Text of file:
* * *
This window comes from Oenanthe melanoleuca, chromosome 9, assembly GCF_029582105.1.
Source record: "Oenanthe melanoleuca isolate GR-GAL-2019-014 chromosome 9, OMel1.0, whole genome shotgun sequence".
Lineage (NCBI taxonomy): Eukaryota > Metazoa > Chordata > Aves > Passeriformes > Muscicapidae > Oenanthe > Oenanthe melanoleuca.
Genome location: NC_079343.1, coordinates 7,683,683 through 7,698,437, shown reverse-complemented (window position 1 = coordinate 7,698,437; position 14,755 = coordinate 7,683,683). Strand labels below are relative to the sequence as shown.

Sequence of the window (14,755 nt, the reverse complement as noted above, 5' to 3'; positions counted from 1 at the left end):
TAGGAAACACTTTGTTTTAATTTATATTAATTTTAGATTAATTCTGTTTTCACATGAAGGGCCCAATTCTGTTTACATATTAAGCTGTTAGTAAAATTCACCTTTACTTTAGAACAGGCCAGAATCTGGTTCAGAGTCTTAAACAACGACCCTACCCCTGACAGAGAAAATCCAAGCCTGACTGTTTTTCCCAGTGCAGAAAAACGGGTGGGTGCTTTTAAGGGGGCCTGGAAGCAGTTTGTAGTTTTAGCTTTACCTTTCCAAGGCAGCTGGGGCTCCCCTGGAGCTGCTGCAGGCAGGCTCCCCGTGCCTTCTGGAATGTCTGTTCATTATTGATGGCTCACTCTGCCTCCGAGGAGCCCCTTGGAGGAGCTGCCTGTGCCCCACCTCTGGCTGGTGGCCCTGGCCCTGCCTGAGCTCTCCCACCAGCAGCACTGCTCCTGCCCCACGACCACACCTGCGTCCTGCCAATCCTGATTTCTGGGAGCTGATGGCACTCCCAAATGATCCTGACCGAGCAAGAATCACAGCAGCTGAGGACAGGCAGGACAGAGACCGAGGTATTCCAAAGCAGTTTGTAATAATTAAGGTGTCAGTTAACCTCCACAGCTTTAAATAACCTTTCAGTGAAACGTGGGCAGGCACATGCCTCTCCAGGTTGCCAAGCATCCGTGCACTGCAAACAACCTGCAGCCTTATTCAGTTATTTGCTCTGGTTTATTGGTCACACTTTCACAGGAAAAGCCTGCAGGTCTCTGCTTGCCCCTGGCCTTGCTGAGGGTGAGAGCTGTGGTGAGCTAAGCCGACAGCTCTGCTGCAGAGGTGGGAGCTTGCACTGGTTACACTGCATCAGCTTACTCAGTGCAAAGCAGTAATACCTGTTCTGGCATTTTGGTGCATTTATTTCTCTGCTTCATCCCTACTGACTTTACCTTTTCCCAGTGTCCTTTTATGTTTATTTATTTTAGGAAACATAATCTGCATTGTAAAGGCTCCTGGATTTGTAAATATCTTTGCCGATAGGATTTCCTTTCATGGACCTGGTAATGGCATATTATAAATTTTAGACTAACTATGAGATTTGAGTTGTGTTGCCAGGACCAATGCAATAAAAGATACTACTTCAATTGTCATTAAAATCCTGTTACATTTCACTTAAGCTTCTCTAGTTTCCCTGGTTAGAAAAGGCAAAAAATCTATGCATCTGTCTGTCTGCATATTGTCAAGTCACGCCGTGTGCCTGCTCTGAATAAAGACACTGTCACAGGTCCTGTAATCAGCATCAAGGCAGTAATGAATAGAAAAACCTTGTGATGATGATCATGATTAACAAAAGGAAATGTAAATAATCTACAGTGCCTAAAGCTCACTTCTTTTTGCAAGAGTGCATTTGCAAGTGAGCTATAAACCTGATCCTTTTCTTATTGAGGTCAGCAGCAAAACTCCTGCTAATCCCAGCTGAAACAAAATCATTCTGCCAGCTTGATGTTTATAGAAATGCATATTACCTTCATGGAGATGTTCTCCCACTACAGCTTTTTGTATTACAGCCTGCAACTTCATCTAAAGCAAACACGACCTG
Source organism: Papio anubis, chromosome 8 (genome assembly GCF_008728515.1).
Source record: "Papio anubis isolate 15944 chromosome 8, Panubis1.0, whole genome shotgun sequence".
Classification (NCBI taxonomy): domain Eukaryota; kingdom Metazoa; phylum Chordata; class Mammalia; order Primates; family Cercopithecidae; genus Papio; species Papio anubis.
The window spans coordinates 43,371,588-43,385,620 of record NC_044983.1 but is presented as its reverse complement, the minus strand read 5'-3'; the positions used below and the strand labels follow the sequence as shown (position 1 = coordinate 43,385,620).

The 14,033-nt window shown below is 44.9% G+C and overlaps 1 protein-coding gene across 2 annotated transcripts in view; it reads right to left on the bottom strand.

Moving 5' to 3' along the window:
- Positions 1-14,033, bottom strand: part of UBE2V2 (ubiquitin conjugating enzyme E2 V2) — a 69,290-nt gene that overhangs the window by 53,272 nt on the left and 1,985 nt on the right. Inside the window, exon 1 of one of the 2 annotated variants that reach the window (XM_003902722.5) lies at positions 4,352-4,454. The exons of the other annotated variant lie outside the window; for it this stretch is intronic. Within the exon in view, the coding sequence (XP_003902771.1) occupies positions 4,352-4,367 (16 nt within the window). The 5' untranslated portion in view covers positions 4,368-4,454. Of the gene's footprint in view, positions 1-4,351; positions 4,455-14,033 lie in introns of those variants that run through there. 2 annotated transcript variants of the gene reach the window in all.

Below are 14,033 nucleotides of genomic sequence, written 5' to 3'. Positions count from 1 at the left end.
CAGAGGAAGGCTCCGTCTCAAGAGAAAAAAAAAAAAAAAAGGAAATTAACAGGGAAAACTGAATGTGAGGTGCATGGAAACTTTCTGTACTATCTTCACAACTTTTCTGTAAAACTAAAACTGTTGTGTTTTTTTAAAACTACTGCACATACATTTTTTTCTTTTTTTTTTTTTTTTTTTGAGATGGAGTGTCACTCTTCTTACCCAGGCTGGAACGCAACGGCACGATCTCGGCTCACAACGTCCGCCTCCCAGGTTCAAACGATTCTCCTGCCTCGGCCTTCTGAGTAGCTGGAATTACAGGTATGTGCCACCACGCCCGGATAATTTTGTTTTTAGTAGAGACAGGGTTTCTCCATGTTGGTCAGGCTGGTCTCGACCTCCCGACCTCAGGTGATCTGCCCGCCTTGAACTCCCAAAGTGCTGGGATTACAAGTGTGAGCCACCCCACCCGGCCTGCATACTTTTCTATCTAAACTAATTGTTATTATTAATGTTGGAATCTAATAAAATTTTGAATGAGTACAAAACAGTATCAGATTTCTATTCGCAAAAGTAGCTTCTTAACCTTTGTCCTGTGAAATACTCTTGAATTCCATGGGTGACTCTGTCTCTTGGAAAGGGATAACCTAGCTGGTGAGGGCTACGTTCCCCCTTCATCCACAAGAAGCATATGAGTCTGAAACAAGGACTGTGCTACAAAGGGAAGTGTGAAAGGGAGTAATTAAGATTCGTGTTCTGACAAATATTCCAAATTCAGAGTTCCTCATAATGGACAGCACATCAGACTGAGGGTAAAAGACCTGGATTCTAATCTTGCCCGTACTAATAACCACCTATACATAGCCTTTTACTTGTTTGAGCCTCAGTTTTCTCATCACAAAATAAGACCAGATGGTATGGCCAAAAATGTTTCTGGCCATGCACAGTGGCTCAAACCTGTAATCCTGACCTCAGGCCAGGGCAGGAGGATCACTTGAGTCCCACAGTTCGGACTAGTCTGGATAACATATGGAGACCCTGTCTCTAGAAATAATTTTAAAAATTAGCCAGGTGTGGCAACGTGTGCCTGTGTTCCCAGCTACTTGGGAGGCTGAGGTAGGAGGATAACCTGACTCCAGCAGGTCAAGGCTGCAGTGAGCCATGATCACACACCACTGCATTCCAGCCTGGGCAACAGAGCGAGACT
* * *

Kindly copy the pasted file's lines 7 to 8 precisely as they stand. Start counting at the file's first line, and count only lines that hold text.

Source organism: Papio anubis, chromosome 8 (genome assembly GCF_008728515.1).
Source record: "Papio anubis isolate 15944 chromosome 8, Panubis1.0, whole genome shotgun sequence".